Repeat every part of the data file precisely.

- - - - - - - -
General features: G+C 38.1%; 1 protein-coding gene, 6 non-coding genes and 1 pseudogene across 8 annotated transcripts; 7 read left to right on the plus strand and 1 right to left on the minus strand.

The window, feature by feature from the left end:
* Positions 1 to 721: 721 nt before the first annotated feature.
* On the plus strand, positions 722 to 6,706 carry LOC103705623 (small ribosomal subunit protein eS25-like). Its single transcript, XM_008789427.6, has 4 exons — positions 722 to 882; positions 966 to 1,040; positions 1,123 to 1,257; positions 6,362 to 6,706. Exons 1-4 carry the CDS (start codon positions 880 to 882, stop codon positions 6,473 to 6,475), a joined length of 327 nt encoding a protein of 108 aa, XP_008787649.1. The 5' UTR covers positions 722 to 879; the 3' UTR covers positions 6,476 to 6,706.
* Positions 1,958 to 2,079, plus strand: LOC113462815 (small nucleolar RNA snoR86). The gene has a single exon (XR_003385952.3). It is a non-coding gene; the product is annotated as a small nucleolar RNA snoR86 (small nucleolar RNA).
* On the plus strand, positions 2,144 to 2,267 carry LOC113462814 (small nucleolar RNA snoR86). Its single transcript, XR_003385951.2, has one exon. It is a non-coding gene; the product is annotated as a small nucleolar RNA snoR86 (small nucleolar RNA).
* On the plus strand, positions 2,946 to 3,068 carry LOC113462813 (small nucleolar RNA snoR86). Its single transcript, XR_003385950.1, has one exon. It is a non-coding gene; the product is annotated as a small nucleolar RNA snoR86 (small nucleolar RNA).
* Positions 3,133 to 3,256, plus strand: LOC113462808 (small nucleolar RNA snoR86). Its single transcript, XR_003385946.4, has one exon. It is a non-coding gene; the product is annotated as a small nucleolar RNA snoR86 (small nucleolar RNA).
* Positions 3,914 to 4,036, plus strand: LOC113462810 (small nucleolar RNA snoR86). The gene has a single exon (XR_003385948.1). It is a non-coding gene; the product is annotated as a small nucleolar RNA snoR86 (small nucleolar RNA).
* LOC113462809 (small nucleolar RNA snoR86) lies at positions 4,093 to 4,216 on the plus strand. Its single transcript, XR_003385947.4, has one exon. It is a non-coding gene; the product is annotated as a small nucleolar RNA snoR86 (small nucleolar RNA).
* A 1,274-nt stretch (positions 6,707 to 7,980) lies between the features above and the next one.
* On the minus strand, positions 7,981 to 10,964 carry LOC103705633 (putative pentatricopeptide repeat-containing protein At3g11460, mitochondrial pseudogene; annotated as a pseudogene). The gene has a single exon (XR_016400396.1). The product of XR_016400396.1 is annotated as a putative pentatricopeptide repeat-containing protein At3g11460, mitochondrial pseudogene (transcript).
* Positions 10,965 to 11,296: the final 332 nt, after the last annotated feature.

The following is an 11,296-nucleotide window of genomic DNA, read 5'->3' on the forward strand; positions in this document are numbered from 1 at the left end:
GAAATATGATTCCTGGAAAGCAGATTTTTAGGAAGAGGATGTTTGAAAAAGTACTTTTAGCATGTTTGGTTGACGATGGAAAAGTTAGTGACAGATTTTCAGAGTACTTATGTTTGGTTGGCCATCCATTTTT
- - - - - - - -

General features: G+C 38.1%; 1 protein-coding gene, 6 non-coding genes and 1 pseudogene across 8 annotated transcripts; 7 read left to right on the plus strand and 1 right to left on the minus strand.

The window, feature by feature from the left end:
* Positions 1 to 721: 721 nt before the first annotated feature.
* On the plus strand, positions 722 to 6,706 carry LOC103705623 (small ribosomal subunit protein eS25-like). Its single transcript, XM_008789427.6, has 4 exons — positions 722 to 882; positions 966 to 1,040; positions 1,123 to 1,257; positions 6,362 to 6,706. Exons 1-4 carry the CDS (start codon positions 880 to 882, stop codon positions 6,473 to 6,475), a joined length of 327 nt encoding a protein of 108 aa, XP_008787649.1. The 5' UTR covers positions 722 to 879; the 3' UTR covers positions 6,476 to 6,706.
* Positions 1,958 to 2,079, plus strand: LOC113462815 (small nucleolar RNA snoR86). The gene has a single exon (XR_003385952.3). It is a non-coding gene; the product is annotated as a small nucleolar RNA snoR86 (small nucleolar RNA).
* On the plus strand, positions 2,144 to 2,267 carry LOC113462814 (small nucleolar RNA snoR86). Its single transcript, XR_003385951.2, has one exon. It is a non-coding gene; the product is annotated as a small nucleolar RNA snoR86 (small nucleolar RNA).
* On the plus strand, positions 2,946 to 3,068 carry LOC113462813 (small nucleolar RNA snoR86). Its single transcript, XR_003385950.1, has one exon. It is a non-coding gene; the product is annotated as a small nucleolar RNA snoR86 (small nucleolar RNA).
* Positions 3,133 to 3,256, plus strand: LOC113462808 (small nucleolar RNA snoR86). Its single transcript, XR_003385946.4, has one exon. It is a non-coding gene; the product is annotated as a small nucleolar RNA snoR86 (small nucleolar RNA).
* Positions 3,914 to 4,036, plus strand: LOC113462810 (small nucleolar RNA snoR86). The gene has a single exon (XR_003385948.1). It is a non-coding gene; the product is annotated as a small nucleolar RNA snoR86 (small nucleolar RNA).
* LOC113462809 (small nucleolar RNA snoR86) lies at positions 4,093 to 4,216 on the plus strand. Its single transcript, XR_003385947.4, has one exon. It is a non-coding gene; the product is annotated as a small nucleolar RNA snoR86 (small nucleolar RNA).
* A 1,274-nt stretch (positions 6,707 to 7,980) lies between the features above and the next one.
* On the minus strand, positions 7,981 to 10,964 carry LOC103705633 (putative pentatricopeptide repeat-containing protein At3g11460, mitochondrial pseudogene; annotated as a pseudogene). The gene has a single exon (XR_016400396.1). The product of XR_016400396.1 is annotated as a putative pentatricopeptide repeat-containing protein At3g11460, mitochondrial pseudogene (transcript).
* Positions 10,965 to 11,296: the final 332 nt, after the last annotated feature.

The following is an 11,296-nucleotide window of genomic DNA, read 5'->3' on the forward strand; positions in this document are numbered from 1 at the left end:
GAAATATGATTCCTGGAAAGCAGATTTTTAGGAAGAGGATGTTTGAAAAAGTACTTTTAGCATGTTTGGTTGACGATGGAAAAGTTAGTGACAGATTTTCAGAGTACTTATGTTTGGTTGGCCATCCATTTTT